Spotting and bleeding in pregnancy... Should I worry?
We know it can be scary, but bleeding or spotting in pregnancy is common. Of course it can be a sign that something is wrong, but it could also be something less sinister, read about some of the reasons for bleeding and spotting below.
At a glance
- Bleeding and spotting is common in pregnancy
- There are multiple reasons for bleeding and spotting in pregnancy
- All bleeding during pregnancy should be reported to your doctor or midwife
What is bleeding or spotting in pregnancy?
Spotting is light vaginal bleeding and is brown or pink in colour, much like the bleeding seen at the beginning or end of your normal period. If the colour is bright red then you have bleeding. The amount of blood is also key; spotting will most likely be a few drops but bleeding will be much heavier, possibly soaking a sanitary towel or panty liner.
Is bleeding or spotting in pregnancy the sign of a miscarriage?
Bleeding or spotting (especially during the first 12 weeks) doesn’t always mean that you are having a miscarriage or that it is going to happen.
Bleeding and spotting may in fact be more common than you think. A study by the National Institute of Health found that 1 in 4 of the women participating in the study reported bleeding and 8% of the women experienced heavy bleeding. Most of these episodes lasted less than 3 days and occurred between weeks 5 and 8 of pregnancy. Subsequent miscarriage was experienced by 8% of women with bleeding and 13% of those without.
Some causes of bleeding and spotting in pregnancy
Threatened or actual miscarriage
Studies indicate that around one third of pregnancies end in miscarriage but don’t fret – these figures refer to the first 12 weeks of pregnancy and include very early miscarriages that many women won’t even be aware of. Besides bleeding, other symptoms of miscarriage include mild to severe stomach cramps, back pain and loss of pregnancy symptoms such as nausea and passing tissue or clots.
Implantation bleeding can sometimes be one of the first signs of pregnancy and actually affects up to 1 in 3 women. This kind of bleeding occurs when the fertilised egg attaches to the uterine wall roughly 6 to 12 days after conception. Implantation bleeding is generally lighter than a period, but women have been known to experience significant spotting. Implantation bleeding can also cause cramping, but these will be mild with the cramps from your period feeling much more intense.
Some women may experience what is known as breakthrough bleeding around the time when their period would have normally been due. Breakthrough bleeding is generally light and likely to be accompanied by some common period symptoms such as back ache, cramps and feeling bloated.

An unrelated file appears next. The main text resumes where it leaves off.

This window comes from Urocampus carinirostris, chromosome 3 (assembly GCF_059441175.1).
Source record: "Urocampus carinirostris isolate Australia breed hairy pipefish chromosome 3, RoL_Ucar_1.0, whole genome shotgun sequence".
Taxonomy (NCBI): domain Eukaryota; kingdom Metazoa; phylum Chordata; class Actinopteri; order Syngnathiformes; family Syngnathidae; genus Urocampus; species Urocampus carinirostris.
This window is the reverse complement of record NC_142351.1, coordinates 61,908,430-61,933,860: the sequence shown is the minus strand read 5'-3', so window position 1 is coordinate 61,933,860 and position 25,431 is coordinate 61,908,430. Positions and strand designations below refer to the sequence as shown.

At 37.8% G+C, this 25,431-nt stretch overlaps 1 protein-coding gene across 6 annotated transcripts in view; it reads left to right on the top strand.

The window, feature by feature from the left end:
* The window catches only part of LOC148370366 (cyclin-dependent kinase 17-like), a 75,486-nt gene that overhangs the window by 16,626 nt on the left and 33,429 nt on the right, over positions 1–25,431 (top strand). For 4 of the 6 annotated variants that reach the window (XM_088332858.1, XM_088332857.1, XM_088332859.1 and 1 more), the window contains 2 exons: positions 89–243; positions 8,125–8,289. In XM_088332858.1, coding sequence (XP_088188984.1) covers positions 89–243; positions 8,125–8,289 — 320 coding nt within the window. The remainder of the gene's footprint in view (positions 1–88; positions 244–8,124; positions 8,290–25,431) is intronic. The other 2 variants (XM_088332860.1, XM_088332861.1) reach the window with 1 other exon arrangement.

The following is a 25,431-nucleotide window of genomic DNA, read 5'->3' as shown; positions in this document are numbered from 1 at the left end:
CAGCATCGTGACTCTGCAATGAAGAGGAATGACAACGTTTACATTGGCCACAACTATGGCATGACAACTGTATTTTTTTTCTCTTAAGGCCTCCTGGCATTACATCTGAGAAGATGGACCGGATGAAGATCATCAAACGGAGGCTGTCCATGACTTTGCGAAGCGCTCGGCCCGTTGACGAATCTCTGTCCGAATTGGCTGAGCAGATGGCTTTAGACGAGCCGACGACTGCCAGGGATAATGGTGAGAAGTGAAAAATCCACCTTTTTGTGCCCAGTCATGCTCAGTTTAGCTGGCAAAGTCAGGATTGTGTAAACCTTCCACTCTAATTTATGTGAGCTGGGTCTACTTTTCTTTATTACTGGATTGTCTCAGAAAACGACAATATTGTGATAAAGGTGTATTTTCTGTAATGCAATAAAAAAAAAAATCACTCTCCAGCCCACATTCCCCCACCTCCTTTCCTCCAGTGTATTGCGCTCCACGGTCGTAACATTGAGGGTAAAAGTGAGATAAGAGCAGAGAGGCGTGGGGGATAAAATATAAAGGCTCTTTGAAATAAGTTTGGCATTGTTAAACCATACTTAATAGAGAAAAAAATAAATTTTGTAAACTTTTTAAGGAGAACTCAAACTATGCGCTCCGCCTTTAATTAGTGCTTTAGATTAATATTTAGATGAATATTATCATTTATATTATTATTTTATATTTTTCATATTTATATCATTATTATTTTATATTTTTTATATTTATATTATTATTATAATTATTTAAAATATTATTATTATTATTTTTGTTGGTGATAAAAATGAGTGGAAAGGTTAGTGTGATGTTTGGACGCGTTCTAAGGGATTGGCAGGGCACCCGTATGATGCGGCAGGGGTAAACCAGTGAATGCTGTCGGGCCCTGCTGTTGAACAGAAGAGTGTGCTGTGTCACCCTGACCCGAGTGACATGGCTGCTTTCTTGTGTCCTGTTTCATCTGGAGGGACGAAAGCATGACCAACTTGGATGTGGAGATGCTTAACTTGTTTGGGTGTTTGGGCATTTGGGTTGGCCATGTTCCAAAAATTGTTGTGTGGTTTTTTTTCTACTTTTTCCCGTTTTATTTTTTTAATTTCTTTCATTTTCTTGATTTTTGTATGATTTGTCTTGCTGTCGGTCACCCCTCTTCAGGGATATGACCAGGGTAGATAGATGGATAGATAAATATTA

Breakthrough bleeding can last for around three months and some women may experience bleeding throughout their whole pregnancy and still go on have completely healthy babies.
Bleeding after sex
Bleeding after sex is one of the most common causes of bleeding. This is completely harmless and is caused by an increased blood supply and softening of the cervix. This type of bleeding should of course be reported to your doctor or midwife, but be prepared to be honest about your activities! “Have you had sex?” is often the first question asked when bleeding is reported. But don’t worry this doesn’t mean that sex with your partner should be taken off the table, read more about sex during pregnancy.
Less common than a miscarriage, around 1 in 100 pregnancies are ectopic and bleeding can be a sign. An ectopic pregnancy occurs when the fertilised egg implants outside of the uterus, usually in the fallopian tube. Other symptoms of an ectopic pregnancy include severe pain down one side of your abdomen, feeling faint and nausea. The pain may suddenly disappear if the tube ruptures but it will return soon enough and you will feel very unwell. Read more about ectopic pregnancy symptoms and treatments.
About 1-3 in 1000 pregnancies result in a molar pregnancy. A molar pregnancy is a very rare complication of pregnancy. It occurs when something goes wrong during the fertilisation process, and is caused by an abnormal cell growth of all or part of the placenta. With a molar pregnancy you will most likely have normal pregnancy symptoms early on, but eventually you will experience spotting or bleeding between 6 and 12 weeks.
Bleeding from the placenta
Bleeding may be caused by the placenta being very low down on the uterine wall and occasionally right over the cervix. This is called placenta praevia and it occurs in about 2% of women. You will normally find out if you have this condition at your 20 week scan. If diagnosed with placenta praevia, you will be need additional ultrasounds to monitor your condition.
Another cause of bleeding later in pregnancy is placental abruption (which occurs in around 1 in 200 pregnancies). This is where the placenta partially or completely separates from the wall of the uterus. Symptoms can include severe pain and heavy bleeding. If you smoke, have high blood pressure, kidney problems or pre-eclampsia you will be more at risk. This condition will require immediate hospital admission.
What should I do if I experience bleeding during pregnancy?
All bleeding during pregnancy should be reported to your doctor or midwife. Be prepared that you may be told to rest or ‘wait and see’ if the bleeding is light, a small amount or if you are in the early part of your pregnancy.
If the bleeding is heavy or contains clots and is accompanied with stomach cramps, backache and period type pains contact the early pregnancy unit or maternity section of your hospital immediately.